You likely haven’t heard me ask this question: How do we increase and expand our welcome to people who are seeking an engagement with Jesus—not necessarily the Jesus of Christianity, but the Jesus of first-century Galilee who offered that basic, enduring moral guidance from the grounding of his Hebrew tradition: “Love your neighbor as yourself?” I’m inspired in my thinking about this particular welcome by my colleague, the Rev. Carlton E. Smith, who currently serves on the Congregational Life staff at the Unitarian Universalist Association. Last year he published, Try My Jesus: Daily Reflections to Free Your Mind, Deepen Your Faith, and Invite Universal Love Into Your Life.” He writes from a Black, queer, Post-Pentecostal, UU perspective; and say “I especially hope [this book] finds its way into the hands of people who could benefit from an opportunity to see themselves inside the Jesus story—an affirmation of his authentic humanity as well as of his divinity, and of their own.”
How do we increase and expand our welcome to people who value and want to hold onto their Islamic heritage, their Hindu heritage, their Jewish heritage, their Sikh heritage, yet who are also seeking a liberal, and liberating spiritual community that deeply values religious pluralism, and understands the United States not as an Evangelical Christian nation, but as a religiously diverse nation that maintains a clear separation of church and state?
There are so many ways we name this work of increasing and expanding our welcome within Unitarian Universalism. In the 1990s when I began working for the Unitarian Universalist Association and studying for the ministry, we used the language of “Creating a Jubilee Word.” Later we referred to building an antiracist, anti-oppressive multicultural identity and practice (I still use that language). In recent years we’ve used the language of centering, as in centering the voices and life experiences of historically marginalized peoples in our congregations. We’ve used the language or addressing or confronting our own white supremacy culture. We’ve used the language of “decolonizing our faith.” We haven’t used the language of “diversity, equity and inclusion” so much here, but it’s certainly in the mix. We definitely use the language of “building the beloved community.” Those of you familiar with the proposal to adopt an 8th Unitarian Universalist principle know that work is also very much about increasing and expanding our welcome. Over the past two years I’ve grown attached to the language of “Widening the Circle of Concern,” which is the title of the 2020 report from the Unitarian Universalist Association’s Commission on Institutional Change. As a congregation we are still at the beginning stages of implementing recommendations from that report. That is work I hope we will continue for many years, though I imagine the words we use to describe that work will continue to change and evolve.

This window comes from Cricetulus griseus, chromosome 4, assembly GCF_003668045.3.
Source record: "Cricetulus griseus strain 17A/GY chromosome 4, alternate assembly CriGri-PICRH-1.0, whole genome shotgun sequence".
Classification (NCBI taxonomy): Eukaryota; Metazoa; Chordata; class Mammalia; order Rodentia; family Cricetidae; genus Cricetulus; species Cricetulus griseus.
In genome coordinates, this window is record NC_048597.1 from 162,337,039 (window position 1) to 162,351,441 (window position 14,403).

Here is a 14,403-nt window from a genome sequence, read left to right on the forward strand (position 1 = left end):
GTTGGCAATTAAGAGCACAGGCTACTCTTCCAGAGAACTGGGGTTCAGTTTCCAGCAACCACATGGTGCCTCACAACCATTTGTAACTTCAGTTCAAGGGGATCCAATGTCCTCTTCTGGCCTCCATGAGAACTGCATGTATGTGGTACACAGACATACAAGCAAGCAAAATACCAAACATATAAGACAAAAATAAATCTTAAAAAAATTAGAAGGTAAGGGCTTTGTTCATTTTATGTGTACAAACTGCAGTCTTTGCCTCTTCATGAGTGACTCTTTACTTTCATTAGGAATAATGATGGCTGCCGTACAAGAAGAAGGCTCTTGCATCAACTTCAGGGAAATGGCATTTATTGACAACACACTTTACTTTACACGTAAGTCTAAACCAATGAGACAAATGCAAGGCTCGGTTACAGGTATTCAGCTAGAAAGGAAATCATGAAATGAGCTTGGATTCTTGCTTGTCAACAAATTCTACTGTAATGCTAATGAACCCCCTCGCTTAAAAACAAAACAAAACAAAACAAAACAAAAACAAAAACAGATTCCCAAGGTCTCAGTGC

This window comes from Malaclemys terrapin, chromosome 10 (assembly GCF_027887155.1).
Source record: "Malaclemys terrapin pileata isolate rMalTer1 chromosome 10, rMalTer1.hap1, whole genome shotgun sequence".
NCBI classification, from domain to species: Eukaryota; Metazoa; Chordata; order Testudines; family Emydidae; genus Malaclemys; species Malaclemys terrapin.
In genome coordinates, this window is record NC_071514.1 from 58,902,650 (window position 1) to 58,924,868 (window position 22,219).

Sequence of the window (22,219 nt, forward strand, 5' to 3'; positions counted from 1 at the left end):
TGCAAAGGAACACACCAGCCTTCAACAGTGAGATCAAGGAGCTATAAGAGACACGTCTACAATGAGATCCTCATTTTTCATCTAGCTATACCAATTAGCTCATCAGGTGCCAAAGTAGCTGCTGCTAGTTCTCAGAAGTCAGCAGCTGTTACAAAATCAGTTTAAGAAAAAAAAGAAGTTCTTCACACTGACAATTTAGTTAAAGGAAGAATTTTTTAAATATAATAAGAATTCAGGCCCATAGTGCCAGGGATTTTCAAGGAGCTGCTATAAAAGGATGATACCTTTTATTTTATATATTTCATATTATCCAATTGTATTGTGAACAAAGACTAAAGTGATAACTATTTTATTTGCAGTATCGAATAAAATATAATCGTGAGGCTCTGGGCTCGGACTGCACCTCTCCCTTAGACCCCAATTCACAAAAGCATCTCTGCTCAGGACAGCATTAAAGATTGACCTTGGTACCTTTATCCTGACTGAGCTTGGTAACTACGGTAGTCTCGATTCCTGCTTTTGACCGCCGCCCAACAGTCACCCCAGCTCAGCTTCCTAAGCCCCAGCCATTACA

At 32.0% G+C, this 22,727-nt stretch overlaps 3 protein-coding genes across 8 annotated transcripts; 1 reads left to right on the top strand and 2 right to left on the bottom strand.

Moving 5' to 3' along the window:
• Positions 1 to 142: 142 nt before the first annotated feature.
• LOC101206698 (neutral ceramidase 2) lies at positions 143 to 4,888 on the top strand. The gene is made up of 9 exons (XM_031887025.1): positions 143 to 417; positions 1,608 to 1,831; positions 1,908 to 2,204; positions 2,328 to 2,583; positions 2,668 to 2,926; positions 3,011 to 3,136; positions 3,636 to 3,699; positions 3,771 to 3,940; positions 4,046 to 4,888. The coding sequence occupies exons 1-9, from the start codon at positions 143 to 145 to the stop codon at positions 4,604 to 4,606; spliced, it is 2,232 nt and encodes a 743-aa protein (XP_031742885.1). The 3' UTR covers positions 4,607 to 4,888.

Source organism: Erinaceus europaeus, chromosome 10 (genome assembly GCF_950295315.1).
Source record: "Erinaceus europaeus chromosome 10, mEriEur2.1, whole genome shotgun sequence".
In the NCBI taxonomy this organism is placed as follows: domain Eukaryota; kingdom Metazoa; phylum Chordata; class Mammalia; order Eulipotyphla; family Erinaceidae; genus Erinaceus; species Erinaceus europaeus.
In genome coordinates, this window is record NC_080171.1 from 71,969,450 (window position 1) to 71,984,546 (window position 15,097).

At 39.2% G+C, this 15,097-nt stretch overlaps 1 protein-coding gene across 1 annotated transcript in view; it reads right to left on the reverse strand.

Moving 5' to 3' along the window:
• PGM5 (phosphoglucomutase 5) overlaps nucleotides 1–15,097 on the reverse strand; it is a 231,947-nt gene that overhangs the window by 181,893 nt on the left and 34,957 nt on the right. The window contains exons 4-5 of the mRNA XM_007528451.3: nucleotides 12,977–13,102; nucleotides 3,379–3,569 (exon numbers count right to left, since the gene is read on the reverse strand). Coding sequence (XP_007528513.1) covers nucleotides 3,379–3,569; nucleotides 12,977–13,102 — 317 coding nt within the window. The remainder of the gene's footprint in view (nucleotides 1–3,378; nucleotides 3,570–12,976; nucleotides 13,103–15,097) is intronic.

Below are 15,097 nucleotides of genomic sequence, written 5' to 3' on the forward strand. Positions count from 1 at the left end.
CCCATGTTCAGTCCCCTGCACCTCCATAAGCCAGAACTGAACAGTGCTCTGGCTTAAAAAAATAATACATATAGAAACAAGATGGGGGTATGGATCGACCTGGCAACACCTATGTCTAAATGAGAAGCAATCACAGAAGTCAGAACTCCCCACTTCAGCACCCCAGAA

My point here is that we offer a warm hearty, heart-felt, enthusiastic, joy-filled, boisterous, raucous, ebullient welcome to everyone; and we are simultaneously called to recognize the limitations of that welcome, and to do the slow, intentional work of increasing and expanding that welcome. I think of it as a manifestation of the Universalist side of our spiritual heritage. We genuinely mean it when we say “all are welcome,” or that we respect “the inherent worth and dignity of every person”—this is the legacy of our forebears’ Universalist theology that says “all are saved.” But we know it doesn’t happen just because we say it. So we commit to the work of making it so.